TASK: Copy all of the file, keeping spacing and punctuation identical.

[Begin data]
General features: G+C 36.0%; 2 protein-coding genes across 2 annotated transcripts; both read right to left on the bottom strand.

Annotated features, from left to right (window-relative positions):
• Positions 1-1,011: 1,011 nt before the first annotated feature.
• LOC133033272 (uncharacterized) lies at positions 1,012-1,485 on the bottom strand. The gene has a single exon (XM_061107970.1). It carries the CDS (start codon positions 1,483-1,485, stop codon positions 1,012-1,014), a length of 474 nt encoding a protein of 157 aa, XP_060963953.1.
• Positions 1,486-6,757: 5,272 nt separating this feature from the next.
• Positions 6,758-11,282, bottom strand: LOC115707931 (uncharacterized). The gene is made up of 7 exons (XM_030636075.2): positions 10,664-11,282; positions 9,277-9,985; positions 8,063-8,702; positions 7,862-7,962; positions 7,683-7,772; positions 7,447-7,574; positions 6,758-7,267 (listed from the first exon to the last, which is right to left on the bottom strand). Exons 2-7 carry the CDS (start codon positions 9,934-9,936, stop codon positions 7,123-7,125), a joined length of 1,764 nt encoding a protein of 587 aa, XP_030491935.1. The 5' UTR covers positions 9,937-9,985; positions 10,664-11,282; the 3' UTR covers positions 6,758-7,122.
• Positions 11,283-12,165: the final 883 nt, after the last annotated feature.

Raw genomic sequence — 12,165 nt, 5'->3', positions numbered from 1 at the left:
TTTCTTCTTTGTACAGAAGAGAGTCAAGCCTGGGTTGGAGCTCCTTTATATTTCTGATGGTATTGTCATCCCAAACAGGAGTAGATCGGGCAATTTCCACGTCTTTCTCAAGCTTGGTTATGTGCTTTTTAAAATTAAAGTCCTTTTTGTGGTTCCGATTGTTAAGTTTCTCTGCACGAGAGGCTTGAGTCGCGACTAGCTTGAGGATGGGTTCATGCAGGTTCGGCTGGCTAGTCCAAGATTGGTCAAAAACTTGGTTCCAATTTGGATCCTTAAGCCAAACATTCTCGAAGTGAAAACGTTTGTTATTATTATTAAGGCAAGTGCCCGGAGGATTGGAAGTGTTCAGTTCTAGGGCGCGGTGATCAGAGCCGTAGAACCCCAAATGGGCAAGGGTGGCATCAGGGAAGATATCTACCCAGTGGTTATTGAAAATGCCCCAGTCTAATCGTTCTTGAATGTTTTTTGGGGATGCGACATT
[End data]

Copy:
General features: G+C 36.0%; 2 protein-coding genes across 2 annotated transcripts; both read right to left on the bottom strand.

Annotated features, from left to right (window-relative positions):
• Positions 1-1,011: 1,011 nt before the first annotated feature.
• LOC133033272 (uncharacterized) lies at positions 1,012-1,485 on the bottom strand. The gene has a single exon (XM_061107970.1). It carries the CDS (start codon positions 1,483-1,485, stop codon positions 1,012-1,014), a length of 474 nt encoding a protein of 157 aa, XP_060963953.1.
• Positions 1,486-6,757: 5,272 nt separating this feature from the next.
• Positions 6,758-11,282, bottom strand: LOC115707931 (uncharacterized). The gene is made up of 7 exons (XM_030636075.2): positions 10,664-11,282; positions 9,277-9,985; positions 8,063-8,702; positions 7,862-7,962; positions 7,683-7,772; positions 7,447-7,574; positions 6,758-7,267 (listed from the first exon to the last, which is right to left on the bottom strand). Exons 2-7 carry the CDS (start codon positions 9,934-9,936, stop codon positions 7,123-7,125), a joined length of 1,764 nt encoding a protein of 587 aa, XP_030491935.1. The 5' UTR covers positions 9,937-9,985; positions 10,664-11,282; the 3' UTR covers positions 6,758-7,122.
• Positions 11,283-12,165: the final 883 nt, after the last annotated feature.

Raw genomic sequence — 12,165 nt, 5'->3', positions numbered from 1 at the left:
TTTCTTCTTTGTACAGAAGAGAGTCAAGCCTGGGTTGGAGCTCCTTTATATTTCTGATGGTATTGTCATCCCAAACAGGAGTAGATCGGGCAATTTCCACGTCTTTCTCAAGCTTGGTTATGTGCTTTTTAAAATTAAAGTCCTTTTTGTGGTTCCGATTGTTAAGTTTCTCTGCACGAGAGGCTTGAGTCGCGACTAGCTTGAGGATGGGTTCATGCAGGTTCGGCTGGCTAGTCCAAGATTGGTCAAAAACTTGGTTCCAATTTGGATCCTTAAGCCAAACATTCTCGAAGTGAAAACGTTTGTTATTATTATTAAGGCAAGTGCCCGGAGGATTGGAAGTGTTCAGTTCTAGGGCGCGGTGATCAGAGCCGTAGAACCCCAAATGGGCAAGGGTGGCATCAGGGAAGATATCTACCCAGTGGTTATTGAAAATGCCCCAGTCTAATCGTTCTTGAATGTTTTTTGGGGATGCGACATT